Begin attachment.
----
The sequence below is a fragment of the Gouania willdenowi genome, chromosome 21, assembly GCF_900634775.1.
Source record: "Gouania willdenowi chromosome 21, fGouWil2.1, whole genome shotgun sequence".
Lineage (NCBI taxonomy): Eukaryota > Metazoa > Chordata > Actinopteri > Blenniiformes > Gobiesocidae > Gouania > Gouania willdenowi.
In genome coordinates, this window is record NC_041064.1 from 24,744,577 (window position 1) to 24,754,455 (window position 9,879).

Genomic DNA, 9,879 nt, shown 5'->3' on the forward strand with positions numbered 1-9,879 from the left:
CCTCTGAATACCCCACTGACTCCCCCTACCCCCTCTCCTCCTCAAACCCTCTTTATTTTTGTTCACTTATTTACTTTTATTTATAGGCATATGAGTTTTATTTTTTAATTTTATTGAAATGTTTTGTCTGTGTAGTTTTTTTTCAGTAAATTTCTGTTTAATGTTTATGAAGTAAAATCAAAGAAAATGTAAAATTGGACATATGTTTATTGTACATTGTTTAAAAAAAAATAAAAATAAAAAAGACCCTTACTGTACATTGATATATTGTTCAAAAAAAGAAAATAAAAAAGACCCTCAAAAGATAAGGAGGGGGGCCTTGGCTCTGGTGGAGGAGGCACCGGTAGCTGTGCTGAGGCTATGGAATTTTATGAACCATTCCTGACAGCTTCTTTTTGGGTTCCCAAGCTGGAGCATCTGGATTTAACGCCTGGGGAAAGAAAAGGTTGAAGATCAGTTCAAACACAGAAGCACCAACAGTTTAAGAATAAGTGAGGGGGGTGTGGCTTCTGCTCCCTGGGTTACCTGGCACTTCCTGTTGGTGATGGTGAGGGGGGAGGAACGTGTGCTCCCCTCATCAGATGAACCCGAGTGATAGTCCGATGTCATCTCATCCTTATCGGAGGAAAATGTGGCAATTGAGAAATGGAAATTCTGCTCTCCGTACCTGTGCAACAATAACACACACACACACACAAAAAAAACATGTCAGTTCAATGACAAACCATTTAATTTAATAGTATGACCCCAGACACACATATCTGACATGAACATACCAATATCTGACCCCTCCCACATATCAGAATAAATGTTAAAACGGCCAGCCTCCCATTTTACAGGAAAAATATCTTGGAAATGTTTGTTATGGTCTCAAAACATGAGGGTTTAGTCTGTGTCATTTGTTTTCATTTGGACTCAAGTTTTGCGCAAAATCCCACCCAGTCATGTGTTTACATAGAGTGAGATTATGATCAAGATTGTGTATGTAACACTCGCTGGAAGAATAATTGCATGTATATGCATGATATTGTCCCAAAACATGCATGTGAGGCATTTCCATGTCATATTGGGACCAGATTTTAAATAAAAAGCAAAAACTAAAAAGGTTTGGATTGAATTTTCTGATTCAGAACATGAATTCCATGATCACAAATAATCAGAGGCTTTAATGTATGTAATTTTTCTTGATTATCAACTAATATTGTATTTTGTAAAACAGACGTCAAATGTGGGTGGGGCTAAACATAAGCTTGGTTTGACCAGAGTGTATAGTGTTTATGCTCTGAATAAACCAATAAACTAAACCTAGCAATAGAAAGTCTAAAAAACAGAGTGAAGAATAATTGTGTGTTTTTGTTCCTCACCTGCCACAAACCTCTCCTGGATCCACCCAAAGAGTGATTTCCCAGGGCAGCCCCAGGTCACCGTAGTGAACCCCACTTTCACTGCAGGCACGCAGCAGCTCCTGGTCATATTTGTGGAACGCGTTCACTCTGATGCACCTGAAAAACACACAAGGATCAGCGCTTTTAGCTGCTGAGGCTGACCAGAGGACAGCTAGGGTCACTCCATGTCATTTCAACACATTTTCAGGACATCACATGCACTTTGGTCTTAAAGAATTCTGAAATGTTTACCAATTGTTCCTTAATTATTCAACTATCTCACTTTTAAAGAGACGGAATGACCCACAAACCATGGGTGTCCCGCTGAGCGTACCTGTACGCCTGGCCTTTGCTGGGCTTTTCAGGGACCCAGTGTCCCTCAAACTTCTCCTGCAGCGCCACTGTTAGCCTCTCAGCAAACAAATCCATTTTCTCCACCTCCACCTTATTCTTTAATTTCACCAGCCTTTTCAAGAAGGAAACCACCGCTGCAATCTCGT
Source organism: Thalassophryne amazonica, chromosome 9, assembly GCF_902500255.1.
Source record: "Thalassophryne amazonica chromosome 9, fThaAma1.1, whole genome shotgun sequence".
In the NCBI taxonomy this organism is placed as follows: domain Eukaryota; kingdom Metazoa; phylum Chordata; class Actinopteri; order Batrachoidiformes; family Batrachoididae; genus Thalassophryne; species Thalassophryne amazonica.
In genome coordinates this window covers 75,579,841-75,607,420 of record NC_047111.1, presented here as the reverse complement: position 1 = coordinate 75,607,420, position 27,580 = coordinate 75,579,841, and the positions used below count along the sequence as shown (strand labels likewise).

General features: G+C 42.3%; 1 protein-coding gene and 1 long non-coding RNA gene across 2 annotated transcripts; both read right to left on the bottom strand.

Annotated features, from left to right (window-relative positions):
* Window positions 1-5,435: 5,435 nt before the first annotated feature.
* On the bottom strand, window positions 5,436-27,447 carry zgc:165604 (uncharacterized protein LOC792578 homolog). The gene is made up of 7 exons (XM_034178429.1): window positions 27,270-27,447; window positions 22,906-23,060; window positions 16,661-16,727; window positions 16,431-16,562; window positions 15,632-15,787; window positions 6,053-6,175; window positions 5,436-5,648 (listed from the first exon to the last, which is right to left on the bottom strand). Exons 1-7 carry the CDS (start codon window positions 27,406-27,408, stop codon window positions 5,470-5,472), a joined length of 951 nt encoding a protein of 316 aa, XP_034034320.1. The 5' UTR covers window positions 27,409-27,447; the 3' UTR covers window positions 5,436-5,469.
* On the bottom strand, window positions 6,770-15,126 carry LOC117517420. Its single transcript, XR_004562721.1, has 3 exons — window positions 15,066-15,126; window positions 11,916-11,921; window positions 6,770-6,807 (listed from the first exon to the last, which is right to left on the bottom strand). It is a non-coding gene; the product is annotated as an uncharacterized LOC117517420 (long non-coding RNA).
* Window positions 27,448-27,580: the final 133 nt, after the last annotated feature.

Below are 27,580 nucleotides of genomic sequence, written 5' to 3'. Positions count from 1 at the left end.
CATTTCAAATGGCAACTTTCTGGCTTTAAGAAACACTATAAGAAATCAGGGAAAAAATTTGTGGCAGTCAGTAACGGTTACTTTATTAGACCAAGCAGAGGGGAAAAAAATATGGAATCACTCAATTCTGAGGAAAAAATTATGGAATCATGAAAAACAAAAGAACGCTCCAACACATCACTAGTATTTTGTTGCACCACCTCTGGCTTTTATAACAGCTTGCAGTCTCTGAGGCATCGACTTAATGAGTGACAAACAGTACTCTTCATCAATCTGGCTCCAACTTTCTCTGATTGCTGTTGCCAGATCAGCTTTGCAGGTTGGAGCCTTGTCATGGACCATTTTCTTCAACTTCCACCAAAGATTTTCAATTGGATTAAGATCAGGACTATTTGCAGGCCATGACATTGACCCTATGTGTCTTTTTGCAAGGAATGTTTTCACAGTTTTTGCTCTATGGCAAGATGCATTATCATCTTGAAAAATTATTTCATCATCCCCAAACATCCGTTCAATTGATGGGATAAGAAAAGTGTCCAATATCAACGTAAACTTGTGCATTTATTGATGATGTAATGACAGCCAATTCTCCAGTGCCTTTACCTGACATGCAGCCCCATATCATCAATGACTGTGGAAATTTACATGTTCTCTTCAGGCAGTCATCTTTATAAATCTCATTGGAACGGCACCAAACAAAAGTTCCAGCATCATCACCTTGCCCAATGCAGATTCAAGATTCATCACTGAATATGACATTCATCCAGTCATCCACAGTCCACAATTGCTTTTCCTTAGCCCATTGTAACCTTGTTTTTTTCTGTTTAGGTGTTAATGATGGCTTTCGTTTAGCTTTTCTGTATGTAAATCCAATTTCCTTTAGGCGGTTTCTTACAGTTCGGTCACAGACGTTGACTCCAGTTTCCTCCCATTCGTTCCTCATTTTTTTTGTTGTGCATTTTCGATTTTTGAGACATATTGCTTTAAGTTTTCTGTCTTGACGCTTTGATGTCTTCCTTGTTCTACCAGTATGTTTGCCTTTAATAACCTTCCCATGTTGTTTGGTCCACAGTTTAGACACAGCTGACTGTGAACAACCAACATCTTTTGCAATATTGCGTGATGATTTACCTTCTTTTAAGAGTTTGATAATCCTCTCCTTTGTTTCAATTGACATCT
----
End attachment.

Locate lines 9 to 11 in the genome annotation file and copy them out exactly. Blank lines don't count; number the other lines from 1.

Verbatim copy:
In the NCBI taxonomy this organism is placed as follows: domain Eukaryota; kingdom Metazoa; phylum Chordata; class Actinopteri; order Batrachoidiformes; family Batrachoididae; genus Thalassophryne; species Thalassophryne amazonica.
In genome coordinates this window covers 75,579,841-75,607,420 of record NC_047111.1, presented here as the reverse complement: position 1 = coordinate 75,607,420, position 27,580 = coordinate 75,579,841, and the positions used below count along the sequence as shown (strand labels likewise).

General features: G+C 42.3%; 1 protein-coding gene and 1 long non-coding RNA gene across 2 annotated transcripts; both read right to left on the bottom strand.